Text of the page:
#SGWatch4U is our weekly screen review column where we tackle anything from film to TV/Netflix.
I once received a funny suggestion on how to deal with frustration—screaming into a jar and capping it tightly, so the object would do all the bottling up of emotions for me. In the world of A Quiet Place, however, there is no such tolerance for emotional, vocal release. You deal with your petty feelings, or you die.
Real-life power couple Emily Blunt and John Kransinski star as a hearing couple living in a post-apocalyptic world run by strange beasts that hunt by sound. They lead their lives in complete silence, raising their children with extra-precautionary measures like lining pathways with sand so as to muffle footsteps, and communicating entirely in American Sign Language (ASL). Forget things that go bump in the night; the daytime is just as threatening.
The film, which premiered at South By Southwest early March, currently holds an approval rating of 100% on Rotten Tomatoes—a worthy score given its fresh approach to horror. Krasinski multitasks as actor, screenwriter and director to impressive effect. There’s no plot per se, since the family are well past the doomsday narrative; instead, A Quiet Place brings to mind the eerie sensibility of 2007’s I Am Legend, zeroing in on the perils of everyday survival amongst creatures that look like a cross between a Demogorgon and a Xenomorph. Truthfully, a big part of the allure is watching how inventive they get with their methods.
It’s a lonely road for father and son.
You know how late at night, when you’re trying your best to be quiet and inconspicuous so as not to wake anyone up, it always ends up being the most ridiculous of sounds that gives you away? A Quiet Place builds on the classic comedy film gag, and makes it its own unique brand of terror. For so much of the film you hold your breath in anticipation, praying silently for the characters as they maneuver deftly around everyday activities; so when the sudden burst of sound comes, your heart that was already in your throat shoots right out of your body.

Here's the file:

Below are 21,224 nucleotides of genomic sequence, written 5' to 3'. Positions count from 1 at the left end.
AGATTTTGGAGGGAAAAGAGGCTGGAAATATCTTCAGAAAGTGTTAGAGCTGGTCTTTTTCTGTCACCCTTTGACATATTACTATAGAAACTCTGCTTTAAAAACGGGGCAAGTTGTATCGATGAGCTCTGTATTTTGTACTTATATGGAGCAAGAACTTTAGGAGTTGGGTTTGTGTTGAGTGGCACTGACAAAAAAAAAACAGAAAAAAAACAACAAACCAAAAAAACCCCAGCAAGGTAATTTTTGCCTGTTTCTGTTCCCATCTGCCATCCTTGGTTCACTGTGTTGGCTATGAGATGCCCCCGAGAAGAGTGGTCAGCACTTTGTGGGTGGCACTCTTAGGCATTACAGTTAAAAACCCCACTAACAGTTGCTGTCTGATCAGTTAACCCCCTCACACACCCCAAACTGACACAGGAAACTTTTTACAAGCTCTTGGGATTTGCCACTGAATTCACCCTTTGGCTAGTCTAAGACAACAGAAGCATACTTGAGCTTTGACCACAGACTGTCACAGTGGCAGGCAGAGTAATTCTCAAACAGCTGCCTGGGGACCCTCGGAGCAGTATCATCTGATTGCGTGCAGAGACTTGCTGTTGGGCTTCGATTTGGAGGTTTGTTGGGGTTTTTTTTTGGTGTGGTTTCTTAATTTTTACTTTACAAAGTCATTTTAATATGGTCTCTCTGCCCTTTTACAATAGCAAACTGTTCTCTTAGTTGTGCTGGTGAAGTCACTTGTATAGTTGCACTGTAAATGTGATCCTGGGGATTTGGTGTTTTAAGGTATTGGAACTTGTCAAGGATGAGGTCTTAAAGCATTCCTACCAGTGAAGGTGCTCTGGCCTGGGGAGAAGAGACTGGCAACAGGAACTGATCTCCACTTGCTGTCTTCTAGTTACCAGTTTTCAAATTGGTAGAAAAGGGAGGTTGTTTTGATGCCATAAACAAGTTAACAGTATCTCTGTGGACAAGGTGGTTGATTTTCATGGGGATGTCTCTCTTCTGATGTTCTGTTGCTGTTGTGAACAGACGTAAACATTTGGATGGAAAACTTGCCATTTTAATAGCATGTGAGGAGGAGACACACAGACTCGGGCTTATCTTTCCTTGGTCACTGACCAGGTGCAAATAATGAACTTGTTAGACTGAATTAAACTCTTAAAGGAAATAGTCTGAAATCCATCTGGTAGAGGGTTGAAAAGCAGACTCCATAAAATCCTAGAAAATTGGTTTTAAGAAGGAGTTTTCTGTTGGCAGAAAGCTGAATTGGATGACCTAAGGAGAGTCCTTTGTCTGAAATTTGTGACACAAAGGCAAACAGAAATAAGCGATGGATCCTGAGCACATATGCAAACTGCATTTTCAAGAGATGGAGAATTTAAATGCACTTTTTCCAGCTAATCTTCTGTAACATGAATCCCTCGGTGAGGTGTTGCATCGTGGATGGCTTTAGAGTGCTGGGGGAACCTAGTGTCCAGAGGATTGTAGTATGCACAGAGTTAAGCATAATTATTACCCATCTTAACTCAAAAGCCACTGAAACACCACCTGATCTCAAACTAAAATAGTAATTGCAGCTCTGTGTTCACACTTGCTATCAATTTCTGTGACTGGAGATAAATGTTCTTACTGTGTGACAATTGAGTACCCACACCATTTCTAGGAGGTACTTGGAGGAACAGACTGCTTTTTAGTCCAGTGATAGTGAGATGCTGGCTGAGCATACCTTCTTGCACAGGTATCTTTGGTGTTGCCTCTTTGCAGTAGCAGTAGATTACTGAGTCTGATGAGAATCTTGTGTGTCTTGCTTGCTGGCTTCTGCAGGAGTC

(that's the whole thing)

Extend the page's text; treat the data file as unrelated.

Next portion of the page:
And these aren’t necessarily jump scares; instead, they seem to take their inspiration from Hollywood camp and horror parodies (think the Scary Movie franchise), such that the build-up is genuinely distressing, but the release gratifying and almost goofy. No surprise there, given both Blunt and Kransinski’s career breakthroughs in comedy—The Devil Wears Prada and NBC’s The Office respectively. In one instance just moments after an unbearably tense scene, Blunt frantically asks her husband where the children are, to which he gravely replies after a second’s hesitation, “I will find them.” Classic Jim Halpert; and it left the cinema in stitches.
Naturally their chemistry is electrifying, but if Blunt and Kransinski lay the foundation for a winning formula, their onscreen children are the necessary embellishments that seal A Quiet Place’s success. Rounding out the cast are young actors Millicent Simmonds and Noah Jupe, who play the couple’s deaf daughter and hearing son respectively. Even in the presence of A-listers, both are scene stealers with the ability to display depth in equal parts facial and physical emotion. Simmonds in particular, who is in reality a deaf actress, is a prize find for the film, and lends that much more believability to a flick centered on the absence of sound.
Emily Blunt masters the look of silent terror.
Unlike many other “intelligent” horror films in today’s cinematic climate, A Quiet Place doesn’t lean on social commentary to get you thinking. Kransinski has compared the film’s premise to the state of US politics, but it will likely touch more people as a tale about a parent’s love and the lengths they go to to keep their children safe. Would you bring your child into a messed up world? Blunt’s tearful “Who are we if we can’t protect them?” is an honest, weighted question, embodying a parent’s belief that a life spent in fear is still one worth living if there’s someone else to live it for.
Bear in mind the movie isn’t actually entirely silent—instances of dialogue are sparse but effectively utilized, and make for some of the most tender moments of the film. A Quiet Place is full of good, fresh scares; but perhaps its most lasting impact will be making you just goddamn grateful for being able to make the random, thoughtless sounds that you do everyday.
A Quiet Place opens in cinemas Apr 5.